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Student-Athlete Profile: Rosco Allen
Courtesy: Stanford Athletics  
Release: 12/13/2012

Dec. 13, 2012

Student-Athlete Profiles Archive (2011-12):
Gabriel Harris | Andrew Zimmermann | Jarrett Mann | Andy Brown | Josh Huestis | Dwight Powell

Student-Athlete Profiles Archive (2012-13):
Robbie Lemons

With four non-conference games remaining before the Pac-12 opener on Jan. 3, Stanford continues to establish its starting rotation while identifying roles for key reserves off the bench. It's unclear which category Rosco Allen may fit into at the moment, but it's very likely the Cardinal rookie will be making an impact.

Eight games into the season, Allen is averaging 3.1 points and 2.5 rebounds in just under 10 minutes per game. Allen has provided the Cardinal with a lift almost exclusively off the bench, totaling a season-high six points in two different games. The coaching staff felt Allen's recent play was solid enough to earn a starting nod, and the 6-9 forward responded with a five-point, six-rebound effort in 15 minutes during his first career start against Denver on Dec. 2.

Allen arrived on The Farm as a highly-touted recruit from a stacked Bishop Gorman High School team in Las Vegas, so the early production may have been expected by some. But just like any other first-year player, Allen has experienced the usual bumps that come along with transitioning to the college game. That's actually the easy part for Allen, who has spent much of his life adapting in one way or another.


Cardinal fans may not be aware you were born in Budapest, Hungary, and first came over to the U.S. in sixth grade before attending high school in Las Vegas. It's enough to reflect a recent switch in your hometown listing.
"Hungary is definitely my home. That's where I grew up. That's where I learned everything. That's where I fell in love with the game of basketball. My mom is really proud of her Hungarian heritage, and I just want to honor that and make her happy. I usually call my grandma once every two weeks or so, and I speak Hungarian to her. My parents have yet to attend a game in person but they have seen a few on TV."

Describe what that initial transition was like for you.
"When I first moved to the U.S. it was definitely a culture shock. It was completely different- night and day. As the years went on, I adjusted. Basketball-wise, it is pretty much the same everywhere. It's just a little bit different style, as far as the play goes. I would say there is a lot more focus on driving and things like that. In Budapest, it was very much more of a shooting game. It was just an adjustment I had to make and become familiar with."

Has basketball always been your first sport growing up?
"I started out playing soccer, just like pretty much everyone else. It's the biggest sport in Hungary, so everyone loves that. I wasn't too good at it, so then I moved over to goalie. I just wasn't very good with my feet, so I figured I would start playing a position where I could use my hands. After that, my dad just said, `I love you for playing soccer and you can keep doing that, I just won't be able to help you as much.' He told me how he played basketball, and that if I wanted to try that, he could definitely help me there. So that's how it all started. My mom also played basketball in high school, but not at the same level as my dad."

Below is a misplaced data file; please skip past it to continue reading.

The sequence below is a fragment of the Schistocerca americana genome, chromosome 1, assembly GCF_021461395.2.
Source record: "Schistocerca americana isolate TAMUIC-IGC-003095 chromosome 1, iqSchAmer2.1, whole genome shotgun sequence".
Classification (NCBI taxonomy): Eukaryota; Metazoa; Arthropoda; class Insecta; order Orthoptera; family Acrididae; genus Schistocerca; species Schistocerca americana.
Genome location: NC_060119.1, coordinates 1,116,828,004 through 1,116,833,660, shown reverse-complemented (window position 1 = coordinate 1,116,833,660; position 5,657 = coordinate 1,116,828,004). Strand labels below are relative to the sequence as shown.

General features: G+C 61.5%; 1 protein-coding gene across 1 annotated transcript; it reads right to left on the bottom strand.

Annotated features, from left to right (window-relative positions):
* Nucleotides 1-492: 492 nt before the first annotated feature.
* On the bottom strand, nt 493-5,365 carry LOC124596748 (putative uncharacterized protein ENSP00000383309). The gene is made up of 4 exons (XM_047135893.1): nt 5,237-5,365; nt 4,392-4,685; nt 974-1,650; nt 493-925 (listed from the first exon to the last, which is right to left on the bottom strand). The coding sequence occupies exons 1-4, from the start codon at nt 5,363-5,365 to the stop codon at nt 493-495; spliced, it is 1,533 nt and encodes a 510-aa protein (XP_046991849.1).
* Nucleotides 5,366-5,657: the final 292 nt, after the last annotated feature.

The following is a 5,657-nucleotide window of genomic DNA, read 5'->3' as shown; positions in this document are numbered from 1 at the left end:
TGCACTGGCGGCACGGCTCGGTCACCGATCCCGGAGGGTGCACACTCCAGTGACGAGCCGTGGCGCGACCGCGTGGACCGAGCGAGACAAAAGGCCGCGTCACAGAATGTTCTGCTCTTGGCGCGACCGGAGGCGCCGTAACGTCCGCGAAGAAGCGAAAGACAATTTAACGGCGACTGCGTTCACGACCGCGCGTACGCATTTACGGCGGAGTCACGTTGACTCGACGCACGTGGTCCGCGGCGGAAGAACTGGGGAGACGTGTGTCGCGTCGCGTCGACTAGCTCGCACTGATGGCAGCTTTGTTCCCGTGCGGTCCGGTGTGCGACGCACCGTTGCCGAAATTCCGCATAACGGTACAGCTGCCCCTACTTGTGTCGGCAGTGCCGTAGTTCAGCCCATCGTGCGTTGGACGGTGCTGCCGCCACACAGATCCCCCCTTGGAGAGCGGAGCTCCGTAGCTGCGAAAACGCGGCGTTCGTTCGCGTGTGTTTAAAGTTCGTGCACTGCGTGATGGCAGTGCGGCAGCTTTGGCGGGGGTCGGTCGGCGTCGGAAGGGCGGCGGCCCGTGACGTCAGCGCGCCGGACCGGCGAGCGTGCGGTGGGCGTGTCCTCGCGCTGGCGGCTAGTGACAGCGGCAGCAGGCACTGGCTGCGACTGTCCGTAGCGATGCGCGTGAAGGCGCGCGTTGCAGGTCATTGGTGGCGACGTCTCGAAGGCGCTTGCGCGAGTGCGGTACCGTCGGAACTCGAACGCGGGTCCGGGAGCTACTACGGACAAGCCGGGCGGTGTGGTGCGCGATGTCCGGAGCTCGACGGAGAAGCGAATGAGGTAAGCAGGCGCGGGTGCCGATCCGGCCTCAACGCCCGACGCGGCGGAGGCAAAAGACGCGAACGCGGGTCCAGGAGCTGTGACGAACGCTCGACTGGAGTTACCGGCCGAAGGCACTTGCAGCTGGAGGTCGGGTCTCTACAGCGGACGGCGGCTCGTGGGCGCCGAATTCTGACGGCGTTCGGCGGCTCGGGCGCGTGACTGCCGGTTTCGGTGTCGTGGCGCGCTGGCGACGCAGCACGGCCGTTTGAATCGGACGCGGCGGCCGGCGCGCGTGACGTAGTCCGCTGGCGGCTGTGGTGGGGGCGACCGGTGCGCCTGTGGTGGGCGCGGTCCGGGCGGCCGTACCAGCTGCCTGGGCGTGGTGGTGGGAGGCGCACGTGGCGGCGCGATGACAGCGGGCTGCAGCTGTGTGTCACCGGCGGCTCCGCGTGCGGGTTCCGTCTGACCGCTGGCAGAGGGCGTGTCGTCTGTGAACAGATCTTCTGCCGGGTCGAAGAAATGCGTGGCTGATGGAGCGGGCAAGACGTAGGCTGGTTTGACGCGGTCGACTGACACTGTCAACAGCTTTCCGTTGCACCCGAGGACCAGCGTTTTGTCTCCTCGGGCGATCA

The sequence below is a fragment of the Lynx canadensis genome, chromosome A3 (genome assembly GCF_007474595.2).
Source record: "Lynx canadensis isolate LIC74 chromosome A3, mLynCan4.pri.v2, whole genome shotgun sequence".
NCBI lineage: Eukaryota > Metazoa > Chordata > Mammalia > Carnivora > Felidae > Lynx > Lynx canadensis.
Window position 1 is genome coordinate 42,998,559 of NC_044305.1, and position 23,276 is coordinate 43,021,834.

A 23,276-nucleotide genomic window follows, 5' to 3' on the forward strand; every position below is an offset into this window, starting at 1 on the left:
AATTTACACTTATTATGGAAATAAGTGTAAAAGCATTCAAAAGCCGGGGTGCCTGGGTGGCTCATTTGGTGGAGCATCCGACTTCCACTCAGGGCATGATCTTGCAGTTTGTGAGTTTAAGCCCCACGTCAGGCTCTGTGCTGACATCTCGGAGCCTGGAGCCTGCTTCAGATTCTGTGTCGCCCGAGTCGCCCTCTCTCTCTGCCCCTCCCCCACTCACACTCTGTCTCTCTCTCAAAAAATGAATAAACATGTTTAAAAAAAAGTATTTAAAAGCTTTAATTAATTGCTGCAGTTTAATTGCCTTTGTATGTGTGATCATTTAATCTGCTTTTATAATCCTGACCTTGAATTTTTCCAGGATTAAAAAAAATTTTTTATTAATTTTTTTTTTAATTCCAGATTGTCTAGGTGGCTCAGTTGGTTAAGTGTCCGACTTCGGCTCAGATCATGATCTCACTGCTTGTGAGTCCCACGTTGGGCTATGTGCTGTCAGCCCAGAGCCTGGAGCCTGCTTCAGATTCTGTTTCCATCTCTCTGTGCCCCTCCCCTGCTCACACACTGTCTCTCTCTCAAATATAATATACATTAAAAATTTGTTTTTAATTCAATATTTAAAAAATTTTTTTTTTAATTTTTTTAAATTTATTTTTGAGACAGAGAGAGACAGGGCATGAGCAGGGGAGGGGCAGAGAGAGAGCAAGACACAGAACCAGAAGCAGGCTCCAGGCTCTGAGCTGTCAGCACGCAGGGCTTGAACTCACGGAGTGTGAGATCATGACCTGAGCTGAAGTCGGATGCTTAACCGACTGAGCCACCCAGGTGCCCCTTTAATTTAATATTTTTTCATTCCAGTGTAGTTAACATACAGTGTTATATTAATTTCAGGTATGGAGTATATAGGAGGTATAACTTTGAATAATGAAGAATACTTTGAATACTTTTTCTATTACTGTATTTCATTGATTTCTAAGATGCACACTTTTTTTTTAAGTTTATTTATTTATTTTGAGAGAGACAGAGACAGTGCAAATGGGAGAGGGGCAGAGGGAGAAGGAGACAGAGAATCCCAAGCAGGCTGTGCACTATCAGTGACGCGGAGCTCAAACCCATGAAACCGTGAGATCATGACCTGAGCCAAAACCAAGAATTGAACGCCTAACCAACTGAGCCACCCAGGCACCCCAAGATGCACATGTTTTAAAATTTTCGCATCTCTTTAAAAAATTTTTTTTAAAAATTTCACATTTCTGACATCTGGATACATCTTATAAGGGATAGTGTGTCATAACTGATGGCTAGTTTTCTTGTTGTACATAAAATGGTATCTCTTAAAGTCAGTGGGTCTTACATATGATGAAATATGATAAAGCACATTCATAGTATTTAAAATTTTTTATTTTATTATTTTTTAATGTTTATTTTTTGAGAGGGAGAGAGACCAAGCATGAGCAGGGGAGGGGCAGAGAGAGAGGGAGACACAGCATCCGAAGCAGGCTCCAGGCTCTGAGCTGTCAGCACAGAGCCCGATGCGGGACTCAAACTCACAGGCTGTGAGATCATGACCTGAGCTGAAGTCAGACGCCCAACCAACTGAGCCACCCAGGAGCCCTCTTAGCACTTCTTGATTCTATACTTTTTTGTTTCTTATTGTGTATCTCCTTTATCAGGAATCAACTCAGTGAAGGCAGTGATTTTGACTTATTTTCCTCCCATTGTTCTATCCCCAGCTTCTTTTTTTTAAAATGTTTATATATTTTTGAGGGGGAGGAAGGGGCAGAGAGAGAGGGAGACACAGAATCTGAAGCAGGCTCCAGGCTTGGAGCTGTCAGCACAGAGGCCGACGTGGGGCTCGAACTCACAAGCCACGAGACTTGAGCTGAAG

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Talk about your on-court transition from high school to college. You were a key contributor for a highly-successful Bishop Gorman squad that captured three Nevada 4A state titles.
"I felt like Bishop Gorman definitely prepared me well for this transition. We played a national schedule and got to play against some very good competition. The juniors and seniors on that team really pushed me to get better. Still, it's nowhere near playing against D-I guys every day. Even in our daily practices; just by going up against tougher, older guys with big bodies like Stef and Dwight. It's been a great experience. I've also become really good friends with Christian (Sanders) and Grant (Verhoeven) and we help keep each other in check and take care of our business on and off the court. Those guys have become a great support system; really our entire team is like that. You get a real sense of family."

We're only nine games into the season, but it's easy to see that you will have an important role on this team. You look pretty smooth out there, pass the ball well and have a knack for drawing contact and getting to the foul line.
"I definitely just try to stay aggressive and play my game. Whenever someone is off balance or leaves their feet in the air, I try to make an effort to jump into them and get those easy ones. I just want to contribute to the team even more. That means each day trying to get better and really focus on helping the team. I'm trying to just be aggressive on offense and defense. Create turnovers, grab rebounds and really make the most of my opportunities when I get them."

You guys are wrapping up the two-week break for final exams. That's more time off between games than most schools, and it's interesting to see how the freshmen handle it. Have you ever experienced such a long break during competition?
"I've never been a part of a schedule like that, where you get such a long break in midseason. I understand it, of course, with finals and everything. It's great to take a break and just focus on studying. I've also been trying to use this time off to get the body recovered. Playing against bigger guys definitely has taken a larger toll on my body than I originally expected. So this is a good break just to get back to the court and get healthy."

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- Brian Risso, Athletics Communications/Media Relations



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